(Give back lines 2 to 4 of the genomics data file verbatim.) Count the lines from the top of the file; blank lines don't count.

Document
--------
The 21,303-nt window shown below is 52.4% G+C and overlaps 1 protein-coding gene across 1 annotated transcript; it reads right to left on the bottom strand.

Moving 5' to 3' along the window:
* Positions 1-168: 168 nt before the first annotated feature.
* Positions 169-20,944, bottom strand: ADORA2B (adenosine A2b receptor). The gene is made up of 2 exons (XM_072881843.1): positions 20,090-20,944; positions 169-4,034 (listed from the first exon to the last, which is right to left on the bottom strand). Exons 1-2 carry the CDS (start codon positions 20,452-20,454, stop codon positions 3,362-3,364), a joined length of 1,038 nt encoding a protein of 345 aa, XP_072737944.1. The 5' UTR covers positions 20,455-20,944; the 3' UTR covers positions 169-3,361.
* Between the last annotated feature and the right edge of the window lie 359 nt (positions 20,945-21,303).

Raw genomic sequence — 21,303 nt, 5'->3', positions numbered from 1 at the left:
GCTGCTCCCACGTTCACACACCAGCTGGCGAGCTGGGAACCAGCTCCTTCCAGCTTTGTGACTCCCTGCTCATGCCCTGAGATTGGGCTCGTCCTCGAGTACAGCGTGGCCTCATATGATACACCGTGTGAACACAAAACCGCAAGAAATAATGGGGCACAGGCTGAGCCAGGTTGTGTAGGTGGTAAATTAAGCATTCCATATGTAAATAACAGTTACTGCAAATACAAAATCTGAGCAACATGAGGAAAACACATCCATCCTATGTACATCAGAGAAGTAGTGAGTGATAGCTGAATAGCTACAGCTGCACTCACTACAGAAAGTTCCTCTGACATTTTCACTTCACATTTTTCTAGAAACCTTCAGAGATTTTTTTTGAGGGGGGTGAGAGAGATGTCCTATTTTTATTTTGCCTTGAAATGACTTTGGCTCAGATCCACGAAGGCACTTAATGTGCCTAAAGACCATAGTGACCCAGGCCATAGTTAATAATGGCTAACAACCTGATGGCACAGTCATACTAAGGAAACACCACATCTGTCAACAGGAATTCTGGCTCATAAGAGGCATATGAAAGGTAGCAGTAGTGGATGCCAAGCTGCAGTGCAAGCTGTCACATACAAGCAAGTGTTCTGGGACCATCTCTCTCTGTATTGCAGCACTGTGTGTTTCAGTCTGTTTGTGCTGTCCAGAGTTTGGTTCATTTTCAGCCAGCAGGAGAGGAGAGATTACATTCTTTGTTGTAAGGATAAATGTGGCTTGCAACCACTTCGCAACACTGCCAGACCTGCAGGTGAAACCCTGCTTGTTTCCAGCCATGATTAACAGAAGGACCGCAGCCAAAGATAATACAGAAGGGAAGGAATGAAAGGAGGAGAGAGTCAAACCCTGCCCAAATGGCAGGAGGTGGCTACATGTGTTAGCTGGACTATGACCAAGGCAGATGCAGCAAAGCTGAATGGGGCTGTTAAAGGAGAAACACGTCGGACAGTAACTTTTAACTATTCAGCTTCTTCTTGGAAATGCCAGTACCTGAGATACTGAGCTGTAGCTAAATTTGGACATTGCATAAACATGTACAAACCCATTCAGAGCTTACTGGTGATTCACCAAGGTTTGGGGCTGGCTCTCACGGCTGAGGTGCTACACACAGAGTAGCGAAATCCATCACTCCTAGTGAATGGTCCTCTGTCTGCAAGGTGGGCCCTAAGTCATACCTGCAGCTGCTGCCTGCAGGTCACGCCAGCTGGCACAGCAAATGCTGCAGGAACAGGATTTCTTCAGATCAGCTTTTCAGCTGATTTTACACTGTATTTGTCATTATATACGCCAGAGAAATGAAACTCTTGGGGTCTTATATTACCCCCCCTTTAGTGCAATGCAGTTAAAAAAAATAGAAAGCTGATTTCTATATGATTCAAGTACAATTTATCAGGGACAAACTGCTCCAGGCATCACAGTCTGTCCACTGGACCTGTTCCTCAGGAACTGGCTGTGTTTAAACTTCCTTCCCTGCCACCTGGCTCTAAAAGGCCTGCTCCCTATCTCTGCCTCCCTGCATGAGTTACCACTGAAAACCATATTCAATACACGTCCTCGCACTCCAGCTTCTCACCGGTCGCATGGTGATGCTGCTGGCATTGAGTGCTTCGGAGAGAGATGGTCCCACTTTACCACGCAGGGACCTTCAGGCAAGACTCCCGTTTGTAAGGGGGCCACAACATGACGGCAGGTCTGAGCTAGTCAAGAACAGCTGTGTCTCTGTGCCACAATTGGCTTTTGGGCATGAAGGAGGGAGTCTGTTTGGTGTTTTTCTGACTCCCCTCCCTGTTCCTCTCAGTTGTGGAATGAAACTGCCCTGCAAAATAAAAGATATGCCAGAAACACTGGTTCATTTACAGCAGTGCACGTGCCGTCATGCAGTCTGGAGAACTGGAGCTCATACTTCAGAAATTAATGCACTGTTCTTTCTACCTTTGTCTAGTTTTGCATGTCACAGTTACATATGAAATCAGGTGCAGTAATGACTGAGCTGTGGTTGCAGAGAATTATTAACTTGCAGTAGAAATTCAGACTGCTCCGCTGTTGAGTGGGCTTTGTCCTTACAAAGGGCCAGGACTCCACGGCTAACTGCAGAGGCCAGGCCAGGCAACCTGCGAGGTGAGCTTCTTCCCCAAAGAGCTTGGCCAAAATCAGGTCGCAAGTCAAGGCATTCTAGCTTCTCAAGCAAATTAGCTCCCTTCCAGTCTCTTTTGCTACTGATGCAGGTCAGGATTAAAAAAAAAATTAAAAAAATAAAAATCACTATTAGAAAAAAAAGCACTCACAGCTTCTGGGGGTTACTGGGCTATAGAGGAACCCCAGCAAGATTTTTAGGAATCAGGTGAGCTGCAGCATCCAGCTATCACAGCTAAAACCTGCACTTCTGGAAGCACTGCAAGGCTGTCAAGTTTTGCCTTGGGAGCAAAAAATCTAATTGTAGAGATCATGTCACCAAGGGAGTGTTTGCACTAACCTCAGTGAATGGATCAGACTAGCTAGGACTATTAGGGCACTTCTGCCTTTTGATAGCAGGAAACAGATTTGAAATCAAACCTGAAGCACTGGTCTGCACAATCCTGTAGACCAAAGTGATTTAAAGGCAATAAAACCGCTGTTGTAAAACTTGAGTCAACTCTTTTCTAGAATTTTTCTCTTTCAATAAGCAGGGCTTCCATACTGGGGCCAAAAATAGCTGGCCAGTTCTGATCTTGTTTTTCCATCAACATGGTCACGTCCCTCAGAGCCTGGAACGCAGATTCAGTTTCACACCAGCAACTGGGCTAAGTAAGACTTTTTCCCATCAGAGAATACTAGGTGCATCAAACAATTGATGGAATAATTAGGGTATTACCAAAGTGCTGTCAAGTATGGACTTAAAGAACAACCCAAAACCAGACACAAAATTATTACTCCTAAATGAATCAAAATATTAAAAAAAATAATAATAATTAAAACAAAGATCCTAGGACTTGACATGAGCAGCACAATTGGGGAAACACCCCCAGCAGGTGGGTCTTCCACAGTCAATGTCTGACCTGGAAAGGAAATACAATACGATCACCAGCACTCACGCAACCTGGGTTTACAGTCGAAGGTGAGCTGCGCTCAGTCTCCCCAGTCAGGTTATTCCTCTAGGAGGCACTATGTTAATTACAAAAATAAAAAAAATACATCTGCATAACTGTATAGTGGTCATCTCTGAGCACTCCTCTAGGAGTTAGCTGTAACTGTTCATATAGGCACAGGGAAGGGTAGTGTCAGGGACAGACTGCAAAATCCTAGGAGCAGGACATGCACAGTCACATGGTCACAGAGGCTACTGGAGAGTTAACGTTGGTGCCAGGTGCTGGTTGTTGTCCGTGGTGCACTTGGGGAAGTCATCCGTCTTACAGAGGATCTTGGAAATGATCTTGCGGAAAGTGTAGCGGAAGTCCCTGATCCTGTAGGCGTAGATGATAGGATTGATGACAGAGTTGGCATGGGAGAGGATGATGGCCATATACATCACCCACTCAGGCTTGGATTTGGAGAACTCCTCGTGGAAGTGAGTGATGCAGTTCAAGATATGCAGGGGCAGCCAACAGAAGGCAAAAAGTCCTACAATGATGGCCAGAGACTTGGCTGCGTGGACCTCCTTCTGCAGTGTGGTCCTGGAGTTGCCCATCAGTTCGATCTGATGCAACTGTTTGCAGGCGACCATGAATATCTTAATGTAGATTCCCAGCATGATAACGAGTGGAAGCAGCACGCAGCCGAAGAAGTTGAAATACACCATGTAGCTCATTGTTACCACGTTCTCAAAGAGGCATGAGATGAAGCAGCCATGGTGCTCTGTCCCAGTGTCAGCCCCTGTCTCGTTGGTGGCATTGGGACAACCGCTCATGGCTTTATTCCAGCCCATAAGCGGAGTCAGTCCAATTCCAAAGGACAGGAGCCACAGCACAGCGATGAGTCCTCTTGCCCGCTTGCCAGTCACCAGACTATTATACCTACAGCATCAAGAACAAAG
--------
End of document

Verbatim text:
Moving 5' to 3' along the window:
* Positions 1-168: 168 nt before the first annotated feature.
* Positions 169-20,944, bottom strand: ADORA2B (adenosine A2b receptor). The gene is made up of 2 exons (XM_072881843.1): positions 20,090-20,944; positions 169-4,034 (listed from the first exon to the last, which is right to left on the bottom strand). Exons 1-2 carry the CDS (start codon positions 20,452-20,454, stop codon positions 3,362-3,364), a joined length of 1,038 nt encoding a protein of 345 aa, XP_072737944.1. The 5' UTR covers positions 20,455-20,944; the 3' UTR covers positions 169-3,361.